Mark Pryor & the NRA: the scant reward for political caution

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There are certain issues and interest groups that politicians will bend over backwards to avoid upsetting. We all know from the abysmal state of gun laws in this country that the National Rifle Association is one of them. Think Progress reports on just what fealty to the gun lobby got Sen. Mark Pryor (D-AR):

Last year, Sen. Mark Pryor (D-AR) voted against a popular proposal to require people who purchase firearms online or at gun shows first complete a background check. On Tuesday, however, the National Rifle Association announced a $1.3 million ad buy in Pryor’s home state of Arkansas supporting Pryor’s Republican opponent Rep. Tom Cotton.

Last year, the Senate voted 54-46 in support of a proposal to expand background checks for gun purchases — which, in the anti-democratic institution that is the United States Senate, actually counts as a loss for supporters of gun reform. Pryor was one of four Democrats who opposed this proposal.

The Arkansas senator’s vote ran contrary to the views of his home state. A poll taken the month after the vote found that 60 percent of Arkansas voters support “requiring background checks for all gun sales, including gun shows and the internet.” The same poll found that 40 percent of voters said they were more likely to vote for Pryor if he supported expanded background checks, while only 34 percent said they were less likely to support him.

You’re welcome, Mark Pryor. Was it worth taking that vote? Democrats like Pryor are the reason I have to explain periodically when the Democratic Party calls me that I will never give them my money directly. I’ll give to the Democrats that inspire me and show they’re doing things that are worth my money. I’m not going to argue that hanging on to the Senate isn’t an important goal, but timid politicians aren’t where I want to spend my money and my time, and it’s hard to get other activists excited about them.

Pryor is in a tough race, and we don’t know the end of this story yet. He may still pull out a win in Arkansas. On some issues, he’s sure to be better than the Republican he’s running against. But that’s not the stuff of rousing political rhetoric.

It’s tempting to imagine a different scenario. One in which Sen. Pryor voted for popular reforms to gun laws and aggressively defended his decision. Where he stood up and acknowledged that what he was doing might be unpopular with a vocal minority, but he can’t let that vocal minority derail much-needed reform. That he couldn’t look at himself in the mirror after children were slaughtered in a horrible, violent tragedy if he voted against a bill that could make all of us safer and had the strong backing of his constituents.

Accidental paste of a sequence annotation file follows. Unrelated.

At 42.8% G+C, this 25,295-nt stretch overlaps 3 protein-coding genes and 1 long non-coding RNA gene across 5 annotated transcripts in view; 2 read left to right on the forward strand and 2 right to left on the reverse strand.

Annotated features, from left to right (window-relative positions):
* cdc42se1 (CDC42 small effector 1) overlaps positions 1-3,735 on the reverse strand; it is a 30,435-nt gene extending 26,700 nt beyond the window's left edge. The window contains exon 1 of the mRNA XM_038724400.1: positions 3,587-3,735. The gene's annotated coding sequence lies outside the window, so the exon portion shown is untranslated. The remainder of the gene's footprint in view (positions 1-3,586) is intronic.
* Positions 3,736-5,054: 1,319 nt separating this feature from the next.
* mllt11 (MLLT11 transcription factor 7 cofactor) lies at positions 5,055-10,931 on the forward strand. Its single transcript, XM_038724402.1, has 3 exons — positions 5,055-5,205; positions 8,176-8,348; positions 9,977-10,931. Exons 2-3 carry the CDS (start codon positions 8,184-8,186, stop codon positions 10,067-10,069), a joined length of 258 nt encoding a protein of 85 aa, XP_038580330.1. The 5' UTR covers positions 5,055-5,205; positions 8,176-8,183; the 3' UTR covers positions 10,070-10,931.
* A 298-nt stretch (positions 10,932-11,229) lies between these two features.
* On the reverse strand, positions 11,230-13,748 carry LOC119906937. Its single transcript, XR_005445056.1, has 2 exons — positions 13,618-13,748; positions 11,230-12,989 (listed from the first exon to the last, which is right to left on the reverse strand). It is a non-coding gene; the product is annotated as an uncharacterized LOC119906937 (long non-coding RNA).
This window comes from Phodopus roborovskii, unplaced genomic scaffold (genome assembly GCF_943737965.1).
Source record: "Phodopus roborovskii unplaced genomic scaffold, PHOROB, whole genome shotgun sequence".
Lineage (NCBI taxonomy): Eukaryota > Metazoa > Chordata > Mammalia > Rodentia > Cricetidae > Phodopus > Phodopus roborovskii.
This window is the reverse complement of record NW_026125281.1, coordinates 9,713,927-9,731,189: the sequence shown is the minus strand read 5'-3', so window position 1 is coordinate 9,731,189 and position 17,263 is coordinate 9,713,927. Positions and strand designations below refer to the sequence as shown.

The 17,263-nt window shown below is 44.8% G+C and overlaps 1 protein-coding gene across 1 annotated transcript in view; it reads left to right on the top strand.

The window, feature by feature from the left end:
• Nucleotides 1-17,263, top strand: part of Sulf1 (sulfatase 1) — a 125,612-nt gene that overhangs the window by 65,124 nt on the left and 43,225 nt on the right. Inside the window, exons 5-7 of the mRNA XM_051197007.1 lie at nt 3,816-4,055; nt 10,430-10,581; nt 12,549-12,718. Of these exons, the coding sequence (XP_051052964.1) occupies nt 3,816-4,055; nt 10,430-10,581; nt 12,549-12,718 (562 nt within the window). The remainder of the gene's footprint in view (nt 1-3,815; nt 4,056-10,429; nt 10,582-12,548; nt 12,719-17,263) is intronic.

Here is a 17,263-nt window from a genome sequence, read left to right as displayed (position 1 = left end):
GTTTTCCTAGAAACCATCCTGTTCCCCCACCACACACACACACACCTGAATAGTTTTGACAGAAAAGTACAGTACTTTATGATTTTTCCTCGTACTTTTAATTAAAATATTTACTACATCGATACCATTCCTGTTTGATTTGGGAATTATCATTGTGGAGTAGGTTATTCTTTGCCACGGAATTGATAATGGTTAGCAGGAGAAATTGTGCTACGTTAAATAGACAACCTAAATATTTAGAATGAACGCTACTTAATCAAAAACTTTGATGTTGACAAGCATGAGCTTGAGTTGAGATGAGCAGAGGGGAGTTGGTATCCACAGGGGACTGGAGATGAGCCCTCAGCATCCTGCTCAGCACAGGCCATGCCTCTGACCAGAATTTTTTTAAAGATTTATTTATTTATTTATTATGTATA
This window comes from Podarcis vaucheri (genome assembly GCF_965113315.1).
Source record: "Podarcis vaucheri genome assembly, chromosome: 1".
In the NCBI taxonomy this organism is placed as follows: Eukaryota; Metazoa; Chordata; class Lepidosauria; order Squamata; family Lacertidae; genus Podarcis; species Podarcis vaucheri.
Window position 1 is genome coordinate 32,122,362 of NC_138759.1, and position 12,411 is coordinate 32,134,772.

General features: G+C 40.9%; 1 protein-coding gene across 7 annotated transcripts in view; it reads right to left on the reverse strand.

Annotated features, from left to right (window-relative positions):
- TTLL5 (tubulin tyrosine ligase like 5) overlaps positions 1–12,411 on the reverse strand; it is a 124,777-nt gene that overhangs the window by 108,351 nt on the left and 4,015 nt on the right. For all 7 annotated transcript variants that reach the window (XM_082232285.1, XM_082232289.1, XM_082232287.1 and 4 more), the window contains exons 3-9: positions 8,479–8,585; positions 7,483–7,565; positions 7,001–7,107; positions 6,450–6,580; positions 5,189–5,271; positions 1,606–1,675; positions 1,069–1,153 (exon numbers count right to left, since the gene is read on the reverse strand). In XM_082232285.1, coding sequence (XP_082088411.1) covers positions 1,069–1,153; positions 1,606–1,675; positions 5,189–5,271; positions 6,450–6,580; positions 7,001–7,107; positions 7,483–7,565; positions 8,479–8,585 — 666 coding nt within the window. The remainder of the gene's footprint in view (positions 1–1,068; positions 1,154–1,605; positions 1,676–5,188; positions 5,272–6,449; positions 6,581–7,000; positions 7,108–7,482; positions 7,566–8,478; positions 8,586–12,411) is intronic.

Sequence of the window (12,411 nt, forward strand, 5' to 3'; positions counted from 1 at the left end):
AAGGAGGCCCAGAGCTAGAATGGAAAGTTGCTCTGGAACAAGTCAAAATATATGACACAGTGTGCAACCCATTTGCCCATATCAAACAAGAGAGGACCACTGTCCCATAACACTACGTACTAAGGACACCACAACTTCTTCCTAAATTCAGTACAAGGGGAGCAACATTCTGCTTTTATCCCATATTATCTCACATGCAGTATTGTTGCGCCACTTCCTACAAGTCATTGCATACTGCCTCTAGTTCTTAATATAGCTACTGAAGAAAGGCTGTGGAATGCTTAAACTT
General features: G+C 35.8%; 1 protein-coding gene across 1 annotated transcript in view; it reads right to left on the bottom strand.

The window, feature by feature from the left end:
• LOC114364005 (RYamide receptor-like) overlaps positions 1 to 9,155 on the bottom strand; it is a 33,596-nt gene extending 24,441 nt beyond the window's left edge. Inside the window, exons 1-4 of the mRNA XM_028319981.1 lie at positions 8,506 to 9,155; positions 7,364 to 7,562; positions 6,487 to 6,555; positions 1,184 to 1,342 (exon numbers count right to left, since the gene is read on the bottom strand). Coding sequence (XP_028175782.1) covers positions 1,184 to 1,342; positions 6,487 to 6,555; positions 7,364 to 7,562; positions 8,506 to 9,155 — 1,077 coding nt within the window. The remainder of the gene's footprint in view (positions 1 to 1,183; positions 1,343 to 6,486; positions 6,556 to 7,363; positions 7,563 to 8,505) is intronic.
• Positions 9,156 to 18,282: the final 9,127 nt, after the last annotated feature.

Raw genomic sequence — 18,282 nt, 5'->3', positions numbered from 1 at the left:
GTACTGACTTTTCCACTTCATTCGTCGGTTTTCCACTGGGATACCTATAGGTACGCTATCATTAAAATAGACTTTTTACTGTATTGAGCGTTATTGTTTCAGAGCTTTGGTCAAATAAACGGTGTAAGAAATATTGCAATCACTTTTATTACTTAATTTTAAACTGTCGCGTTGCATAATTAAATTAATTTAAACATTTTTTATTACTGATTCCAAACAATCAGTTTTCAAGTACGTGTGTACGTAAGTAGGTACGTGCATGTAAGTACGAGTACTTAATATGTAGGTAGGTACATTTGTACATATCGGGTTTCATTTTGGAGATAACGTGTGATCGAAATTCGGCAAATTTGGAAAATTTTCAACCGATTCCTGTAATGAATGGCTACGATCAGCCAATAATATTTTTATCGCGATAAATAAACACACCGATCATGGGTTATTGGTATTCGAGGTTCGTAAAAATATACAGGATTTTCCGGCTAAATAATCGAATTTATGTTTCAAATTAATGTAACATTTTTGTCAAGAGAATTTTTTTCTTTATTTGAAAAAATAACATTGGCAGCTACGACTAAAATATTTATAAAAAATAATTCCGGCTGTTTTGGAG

It sounds like something we’d hear over swelling music on The West Wing. Why does it sound like a ridiculous fantasy that political realists will surely shake their heads at? Why do politicians and their advisors think the presence of such political “bravery” (and I’m putting it in quotes here since you’re still talking about taking a position that has broad public support) is pop culture fluff only soft-hearted liberals like myself will respond to? I know this will sound idealistic and naive to some readers, and that’s part of the problem. Why is it so outside the realm of reality that a candidate would try this, and succeed?

The reason it sounds like wish fulfillment is because so few politicians, and the party infrastructures that support them, are willing to take a gamble on this kind of strategy. It’s too scary to really test whether people will turn out for candidates who display authenticity, straightforwardness, and a willingness to stand behind their principles. They’d rather cower and squeak out a win than take a risk for the right reasons and lose an election (because we all know former politicians are eminently unemployable).

I’ve written before on John Oliver’s series of pieces on gun control; it’s one of the most brilliant things The Daily Show has done. He chronicles how Australian politicians risked their careers to pass stricter gun laws in the wake of a massacre. Some of them lost their seats, but they recognized that the importance of cracking down on gun violence trumped saving their political careers. They won, and gun violence decreased dramatically. Is it so much better to cling to elected office by being cautious than to lose because you fought valiantly for something you believe in?

Who knows if this kind of strategy would work. I could certainly imagine that a lot of progressives with time and money to spare would be far more enthusiastic about lending it to his campaign than they are now. At the very least, it’s hard to imagine Pryor would be much worse off than he is now.


Author: Rebecca Griffin

I am a passionate advocate for progressive causes with over a decade of experience organizing for social change. That organizing experience informs the way I look at the world and the challenges we face in working toward social justice. I started Of Means and Ends to write about social issues I care about and share my thoughts on how we organize in a smart, strategic way. Please visit and join the conversation.

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